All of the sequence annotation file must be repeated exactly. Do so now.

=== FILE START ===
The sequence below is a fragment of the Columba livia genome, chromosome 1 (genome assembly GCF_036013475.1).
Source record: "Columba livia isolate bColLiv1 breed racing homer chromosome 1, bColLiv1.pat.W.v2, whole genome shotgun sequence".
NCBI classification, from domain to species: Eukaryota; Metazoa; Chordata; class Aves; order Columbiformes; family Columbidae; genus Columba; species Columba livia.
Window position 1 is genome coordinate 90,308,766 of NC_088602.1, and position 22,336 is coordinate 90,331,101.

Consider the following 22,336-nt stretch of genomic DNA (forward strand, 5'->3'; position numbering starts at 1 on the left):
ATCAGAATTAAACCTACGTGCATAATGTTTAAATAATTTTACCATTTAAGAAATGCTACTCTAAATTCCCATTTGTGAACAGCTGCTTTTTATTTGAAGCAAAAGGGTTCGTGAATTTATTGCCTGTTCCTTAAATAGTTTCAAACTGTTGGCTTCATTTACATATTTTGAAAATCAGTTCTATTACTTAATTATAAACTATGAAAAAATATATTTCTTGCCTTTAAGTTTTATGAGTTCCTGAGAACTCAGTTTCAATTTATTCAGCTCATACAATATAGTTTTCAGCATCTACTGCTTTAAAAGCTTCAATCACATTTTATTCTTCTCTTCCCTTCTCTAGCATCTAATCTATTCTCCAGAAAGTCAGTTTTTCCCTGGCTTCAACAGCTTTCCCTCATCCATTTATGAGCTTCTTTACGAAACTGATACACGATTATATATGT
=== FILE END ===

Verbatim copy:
The sequence below is a fragment of the Columba livia genome, chromosome 1 (genome assembly GCF_036013475.1).
Source record: "Columba livia isolate bColLiv1 breed racing homer chromosome 1, bColLiv1.pat.W.v2, whole genome shotgun sequence".
NCBI classification, from domain to species: Eukaryota; Metazoa; Chordata; class Aves; order Columbiformes; family Columbidae; genus Columba; species Columba livia.
Window position 1 is genome coordinate 90,308,766 of NC_088602.1, and position 22,336 is coordinate 90,331,101.

Consider the following 22,336-nt stretch of genomic DNA (forward strand, 5'->3'; position numbering starts at 1 on the left):
ATCAGAATTAAACCTACGTGCATAATGTTTAAATAATTTTACCATTTAAGAAATGCTACTCTAAATTCCCATTTGTGAACAGCTGCTTTTTATTTGAAGCAAAAGGGTTCGTGAATTTATTGCCTGTTCCTTAAATAGTTTCAAACTGTTGGCTTCATTTACATATTTTGAAAATCAGTTCTATTACTTAATTATAAACTATGAAAAAATATATTTCTTGCCTTTAAGTTTTATGAGTTCCTGAGAACTCAGTTTCAATTTATTCAGCTCATACAATATAGTTTTCAGCATCTACTGCTTTAAAAGCTTCAATCACATTTTATTCTTCTCTTCCCTTCTCTAGCATCTAATCTATTCTCCAGAAAGTCAGTTTTTCCCTGGCTTCAACAGCTTTCCCTCATCCATTTATGAGCTTCTTTACGAAACTGATACACGATTATATATGT